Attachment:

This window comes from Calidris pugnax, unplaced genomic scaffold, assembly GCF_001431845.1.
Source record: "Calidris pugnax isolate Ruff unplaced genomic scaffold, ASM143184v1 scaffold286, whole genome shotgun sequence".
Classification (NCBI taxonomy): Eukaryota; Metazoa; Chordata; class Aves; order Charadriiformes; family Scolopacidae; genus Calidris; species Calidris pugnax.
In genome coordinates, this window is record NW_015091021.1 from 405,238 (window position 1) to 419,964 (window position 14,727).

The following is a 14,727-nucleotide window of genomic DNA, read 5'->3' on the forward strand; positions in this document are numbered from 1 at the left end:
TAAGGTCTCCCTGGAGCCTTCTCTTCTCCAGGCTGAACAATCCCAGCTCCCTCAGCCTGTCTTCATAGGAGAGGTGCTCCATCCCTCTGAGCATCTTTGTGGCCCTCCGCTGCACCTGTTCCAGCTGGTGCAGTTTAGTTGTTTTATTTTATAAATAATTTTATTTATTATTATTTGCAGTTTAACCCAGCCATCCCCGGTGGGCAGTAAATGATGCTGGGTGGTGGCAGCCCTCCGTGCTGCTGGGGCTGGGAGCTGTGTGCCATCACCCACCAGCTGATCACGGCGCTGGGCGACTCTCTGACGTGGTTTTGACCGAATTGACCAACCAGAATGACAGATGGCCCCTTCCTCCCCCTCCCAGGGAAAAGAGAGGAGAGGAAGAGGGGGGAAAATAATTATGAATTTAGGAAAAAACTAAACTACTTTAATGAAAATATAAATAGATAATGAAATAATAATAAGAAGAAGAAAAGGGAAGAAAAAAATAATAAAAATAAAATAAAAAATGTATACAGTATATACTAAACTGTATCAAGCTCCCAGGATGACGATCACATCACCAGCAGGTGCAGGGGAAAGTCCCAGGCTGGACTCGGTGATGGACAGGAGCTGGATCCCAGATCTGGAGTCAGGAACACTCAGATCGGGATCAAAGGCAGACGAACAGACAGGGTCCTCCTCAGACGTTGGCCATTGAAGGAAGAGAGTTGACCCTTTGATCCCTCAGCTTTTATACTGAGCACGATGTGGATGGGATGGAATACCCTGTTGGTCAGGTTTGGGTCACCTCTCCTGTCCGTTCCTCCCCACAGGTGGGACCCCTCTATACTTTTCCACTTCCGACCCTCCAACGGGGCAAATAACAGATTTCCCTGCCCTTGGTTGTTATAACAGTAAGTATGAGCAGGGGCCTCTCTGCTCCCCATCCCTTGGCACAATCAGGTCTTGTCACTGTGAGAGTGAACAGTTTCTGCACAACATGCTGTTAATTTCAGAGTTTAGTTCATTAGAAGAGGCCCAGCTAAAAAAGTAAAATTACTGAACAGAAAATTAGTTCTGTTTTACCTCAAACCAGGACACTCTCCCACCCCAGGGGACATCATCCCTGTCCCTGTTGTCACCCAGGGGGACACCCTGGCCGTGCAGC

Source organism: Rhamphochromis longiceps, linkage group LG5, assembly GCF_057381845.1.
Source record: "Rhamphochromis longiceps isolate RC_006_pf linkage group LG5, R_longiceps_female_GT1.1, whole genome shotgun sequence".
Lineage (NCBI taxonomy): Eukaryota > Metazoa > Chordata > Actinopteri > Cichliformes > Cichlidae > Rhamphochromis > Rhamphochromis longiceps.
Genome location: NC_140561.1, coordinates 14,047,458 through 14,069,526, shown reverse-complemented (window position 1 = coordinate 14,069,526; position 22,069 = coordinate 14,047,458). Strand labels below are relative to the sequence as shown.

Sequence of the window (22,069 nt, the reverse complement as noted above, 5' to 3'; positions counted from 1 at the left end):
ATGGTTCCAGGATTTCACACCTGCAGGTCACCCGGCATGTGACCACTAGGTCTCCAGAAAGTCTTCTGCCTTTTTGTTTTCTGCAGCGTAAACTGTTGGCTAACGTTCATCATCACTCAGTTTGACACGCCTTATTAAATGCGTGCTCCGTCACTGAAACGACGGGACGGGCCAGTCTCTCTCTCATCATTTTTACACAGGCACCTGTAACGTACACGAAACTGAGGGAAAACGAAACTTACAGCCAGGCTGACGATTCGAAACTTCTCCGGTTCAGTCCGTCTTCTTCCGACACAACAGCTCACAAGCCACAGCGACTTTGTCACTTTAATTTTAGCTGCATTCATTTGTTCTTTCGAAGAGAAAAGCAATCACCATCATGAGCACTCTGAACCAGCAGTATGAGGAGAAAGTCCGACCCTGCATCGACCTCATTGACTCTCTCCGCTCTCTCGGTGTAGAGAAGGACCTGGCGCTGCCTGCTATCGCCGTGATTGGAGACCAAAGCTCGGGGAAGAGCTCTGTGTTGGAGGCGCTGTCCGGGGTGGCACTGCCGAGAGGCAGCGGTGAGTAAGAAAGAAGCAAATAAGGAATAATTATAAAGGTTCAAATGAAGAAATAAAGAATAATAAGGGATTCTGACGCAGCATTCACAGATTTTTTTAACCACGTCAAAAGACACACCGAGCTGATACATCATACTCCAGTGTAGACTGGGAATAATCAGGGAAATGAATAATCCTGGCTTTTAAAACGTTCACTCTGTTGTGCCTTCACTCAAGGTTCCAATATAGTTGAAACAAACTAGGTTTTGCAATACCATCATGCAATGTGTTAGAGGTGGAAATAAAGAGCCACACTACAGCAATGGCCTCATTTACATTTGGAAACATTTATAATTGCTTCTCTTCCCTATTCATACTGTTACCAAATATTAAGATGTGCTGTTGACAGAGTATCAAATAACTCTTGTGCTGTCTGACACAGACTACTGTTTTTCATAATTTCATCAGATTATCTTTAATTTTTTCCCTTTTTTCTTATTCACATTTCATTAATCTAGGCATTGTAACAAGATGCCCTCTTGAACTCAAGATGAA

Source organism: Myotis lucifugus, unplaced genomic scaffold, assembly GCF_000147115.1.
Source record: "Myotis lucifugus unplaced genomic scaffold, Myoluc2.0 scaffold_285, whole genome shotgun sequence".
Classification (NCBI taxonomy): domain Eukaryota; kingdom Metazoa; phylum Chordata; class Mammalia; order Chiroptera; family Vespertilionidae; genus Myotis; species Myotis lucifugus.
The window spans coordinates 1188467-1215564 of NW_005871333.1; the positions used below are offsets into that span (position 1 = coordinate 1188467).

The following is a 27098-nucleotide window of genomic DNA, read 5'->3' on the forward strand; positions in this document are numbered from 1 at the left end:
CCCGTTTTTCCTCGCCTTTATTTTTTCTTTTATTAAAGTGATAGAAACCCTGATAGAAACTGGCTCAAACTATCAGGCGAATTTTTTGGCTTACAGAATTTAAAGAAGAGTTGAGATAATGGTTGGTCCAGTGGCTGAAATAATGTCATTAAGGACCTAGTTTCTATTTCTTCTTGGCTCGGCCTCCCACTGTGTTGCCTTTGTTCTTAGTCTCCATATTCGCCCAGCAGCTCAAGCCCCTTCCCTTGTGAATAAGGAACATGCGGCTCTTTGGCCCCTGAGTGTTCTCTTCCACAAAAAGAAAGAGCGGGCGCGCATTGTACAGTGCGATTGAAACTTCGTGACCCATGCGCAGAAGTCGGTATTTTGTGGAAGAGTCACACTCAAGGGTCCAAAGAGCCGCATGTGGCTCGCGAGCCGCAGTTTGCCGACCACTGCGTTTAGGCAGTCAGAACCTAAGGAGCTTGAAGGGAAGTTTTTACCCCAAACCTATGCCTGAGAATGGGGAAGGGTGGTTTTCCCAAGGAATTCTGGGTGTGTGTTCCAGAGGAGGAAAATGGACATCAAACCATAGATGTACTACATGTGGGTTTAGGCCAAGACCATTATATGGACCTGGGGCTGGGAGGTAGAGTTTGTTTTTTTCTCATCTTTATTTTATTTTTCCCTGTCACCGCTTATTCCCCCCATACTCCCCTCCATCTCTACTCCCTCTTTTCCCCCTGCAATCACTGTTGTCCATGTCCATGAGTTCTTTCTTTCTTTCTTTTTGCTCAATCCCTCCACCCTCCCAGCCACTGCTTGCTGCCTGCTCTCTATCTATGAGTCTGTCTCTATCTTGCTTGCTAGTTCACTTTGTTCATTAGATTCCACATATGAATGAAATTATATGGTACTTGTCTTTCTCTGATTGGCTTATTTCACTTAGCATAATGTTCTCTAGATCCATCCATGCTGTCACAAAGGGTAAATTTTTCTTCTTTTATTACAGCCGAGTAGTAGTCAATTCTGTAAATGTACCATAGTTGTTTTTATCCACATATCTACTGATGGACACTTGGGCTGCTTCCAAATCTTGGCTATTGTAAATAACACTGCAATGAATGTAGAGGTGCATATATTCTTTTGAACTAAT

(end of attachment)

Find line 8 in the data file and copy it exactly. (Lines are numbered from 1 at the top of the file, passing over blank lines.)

Source record: "Rhamphochromis longiceps isolate RC_006_pf linkage group LG5, R_longiceps_female_GT1.1, whole genome shotgun sequence".